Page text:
A version of this article in Italian appears in La Stampa.
Prominent publications on both sides of the Atlantic are full of anxious ruminations on the future of the West. And for good reason. Europe and the United States are simultaneously passing through a prolonged period of economic and political weakness. Meanwhile, many of the world's rising powers are enjoying steady economic growth and enlarging their geopolitical sway. The possibility of a "post-Western" era looms on the horizon.
Zbigniew Brzezinski and Marta Dassù have recently made thoughtful contributions to this debate in the pages of La Stampa. Brzezinski counsels that the West should fortify itself by expanding eastward, extending its reach to Russia, Turkey, and Asian allies ready to check China's rise. Dassù counters that the West should look not only east but also south, embracing Brazil and others in a broader "panatlantic" community. As it has done throughout its history, Brzezinski and Dassù agree, the West should strengthen itself through geographic expansion.
Both proposals are reasonable, but neither gets to the heart of the matter. The future of the West will ride on the health and vitality of its traditional North American and European cores. Although both Brzezinski and Dassù recognize the need for the United States and the EU to get their own houses in order, they inappropriately deflect attention from this priority by suggesting that enlargement rather than internal renewal is vital to the West's future strength.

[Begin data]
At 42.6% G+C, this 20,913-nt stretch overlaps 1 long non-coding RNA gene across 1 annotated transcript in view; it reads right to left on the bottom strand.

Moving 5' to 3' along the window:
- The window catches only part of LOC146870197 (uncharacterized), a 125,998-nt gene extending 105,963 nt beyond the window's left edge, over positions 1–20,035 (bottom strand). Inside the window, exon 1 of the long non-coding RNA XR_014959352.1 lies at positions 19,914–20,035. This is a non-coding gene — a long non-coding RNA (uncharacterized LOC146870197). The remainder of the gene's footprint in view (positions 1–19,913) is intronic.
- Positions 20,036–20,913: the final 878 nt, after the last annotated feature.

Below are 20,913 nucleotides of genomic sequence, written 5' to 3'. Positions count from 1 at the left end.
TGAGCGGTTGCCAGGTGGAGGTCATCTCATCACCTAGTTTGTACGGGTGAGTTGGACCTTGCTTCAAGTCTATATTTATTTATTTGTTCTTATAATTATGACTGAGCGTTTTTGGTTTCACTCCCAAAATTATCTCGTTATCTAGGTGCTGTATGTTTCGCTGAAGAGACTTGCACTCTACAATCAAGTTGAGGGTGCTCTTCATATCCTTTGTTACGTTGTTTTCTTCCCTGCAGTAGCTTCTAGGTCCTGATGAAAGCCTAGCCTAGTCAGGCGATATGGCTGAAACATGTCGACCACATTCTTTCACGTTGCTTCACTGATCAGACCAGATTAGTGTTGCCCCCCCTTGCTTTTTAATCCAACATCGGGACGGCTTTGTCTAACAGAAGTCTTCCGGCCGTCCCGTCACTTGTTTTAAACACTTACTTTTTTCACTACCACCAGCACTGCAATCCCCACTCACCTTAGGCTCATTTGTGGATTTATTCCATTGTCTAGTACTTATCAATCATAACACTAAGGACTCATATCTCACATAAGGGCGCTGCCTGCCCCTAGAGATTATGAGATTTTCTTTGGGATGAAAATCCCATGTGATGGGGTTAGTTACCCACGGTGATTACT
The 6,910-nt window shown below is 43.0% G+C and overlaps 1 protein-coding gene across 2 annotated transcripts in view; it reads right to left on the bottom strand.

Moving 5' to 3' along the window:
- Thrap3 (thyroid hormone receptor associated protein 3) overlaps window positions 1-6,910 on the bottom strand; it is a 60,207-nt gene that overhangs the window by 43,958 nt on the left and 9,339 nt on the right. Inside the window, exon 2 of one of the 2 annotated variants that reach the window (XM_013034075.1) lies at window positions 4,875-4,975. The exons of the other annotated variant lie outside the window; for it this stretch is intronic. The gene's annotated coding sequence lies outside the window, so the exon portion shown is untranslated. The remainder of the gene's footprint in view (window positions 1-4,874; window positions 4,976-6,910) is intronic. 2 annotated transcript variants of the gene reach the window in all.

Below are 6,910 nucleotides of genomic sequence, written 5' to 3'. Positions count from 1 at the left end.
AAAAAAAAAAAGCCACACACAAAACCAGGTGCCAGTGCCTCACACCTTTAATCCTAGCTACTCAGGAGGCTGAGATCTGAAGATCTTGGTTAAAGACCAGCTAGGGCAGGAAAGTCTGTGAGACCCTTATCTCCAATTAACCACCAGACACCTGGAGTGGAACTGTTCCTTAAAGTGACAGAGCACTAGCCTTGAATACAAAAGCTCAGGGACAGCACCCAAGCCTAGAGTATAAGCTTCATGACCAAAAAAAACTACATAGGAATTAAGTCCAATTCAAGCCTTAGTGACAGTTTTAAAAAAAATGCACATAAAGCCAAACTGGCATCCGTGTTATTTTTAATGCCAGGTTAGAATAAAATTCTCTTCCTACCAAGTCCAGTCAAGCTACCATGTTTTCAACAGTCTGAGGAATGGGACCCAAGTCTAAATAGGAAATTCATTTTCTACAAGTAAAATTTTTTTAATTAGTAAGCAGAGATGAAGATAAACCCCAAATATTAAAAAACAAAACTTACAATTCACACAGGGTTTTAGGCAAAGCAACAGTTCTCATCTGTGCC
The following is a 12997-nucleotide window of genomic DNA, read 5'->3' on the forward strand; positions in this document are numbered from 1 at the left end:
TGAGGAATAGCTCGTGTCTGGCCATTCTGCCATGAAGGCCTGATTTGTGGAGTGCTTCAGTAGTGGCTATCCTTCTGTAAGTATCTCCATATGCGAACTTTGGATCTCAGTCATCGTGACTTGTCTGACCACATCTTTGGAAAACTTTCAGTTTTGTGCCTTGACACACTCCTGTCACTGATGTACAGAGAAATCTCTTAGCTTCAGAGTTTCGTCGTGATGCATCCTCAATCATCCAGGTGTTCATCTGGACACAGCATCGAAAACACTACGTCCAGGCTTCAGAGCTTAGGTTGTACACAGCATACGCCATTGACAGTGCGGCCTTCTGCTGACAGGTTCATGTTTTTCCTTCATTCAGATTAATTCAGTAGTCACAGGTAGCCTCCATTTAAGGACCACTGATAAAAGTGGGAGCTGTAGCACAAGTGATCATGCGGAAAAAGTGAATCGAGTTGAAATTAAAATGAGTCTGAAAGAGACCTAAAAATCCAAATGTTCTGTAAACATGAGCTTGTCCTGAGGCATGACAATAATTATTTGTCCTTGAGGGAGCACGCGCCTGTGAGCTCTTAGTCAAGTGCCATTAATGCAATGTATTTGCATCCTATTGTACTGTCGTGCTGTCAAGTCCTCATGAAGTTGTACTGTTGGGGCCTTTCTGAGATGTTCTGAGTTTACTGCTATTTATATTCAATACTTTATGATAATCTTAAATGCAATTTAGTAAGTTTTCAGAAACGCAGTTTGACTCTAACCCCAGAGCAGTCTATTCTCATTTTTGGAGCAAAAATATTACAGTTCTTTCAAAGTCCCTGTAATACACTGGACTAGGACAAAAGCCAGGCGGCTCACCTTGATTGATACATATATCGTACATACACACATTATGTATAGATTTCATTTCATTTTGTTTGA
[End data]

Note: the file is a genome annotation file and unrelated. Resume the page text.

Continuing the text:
Moreover, even if the West is able to regain its internal vitality and enlarge its footprint, it will still have to manage the transition to a world in which power will be more equitably distributed. In addition, non-Western approaches to domestic and international governance promise to pose growing challenges to the international order erected during the West's watch. The West may still have its best years ahead of it, but the material and ideological dominance it has enjoyed for the last two centuries is not sustainable.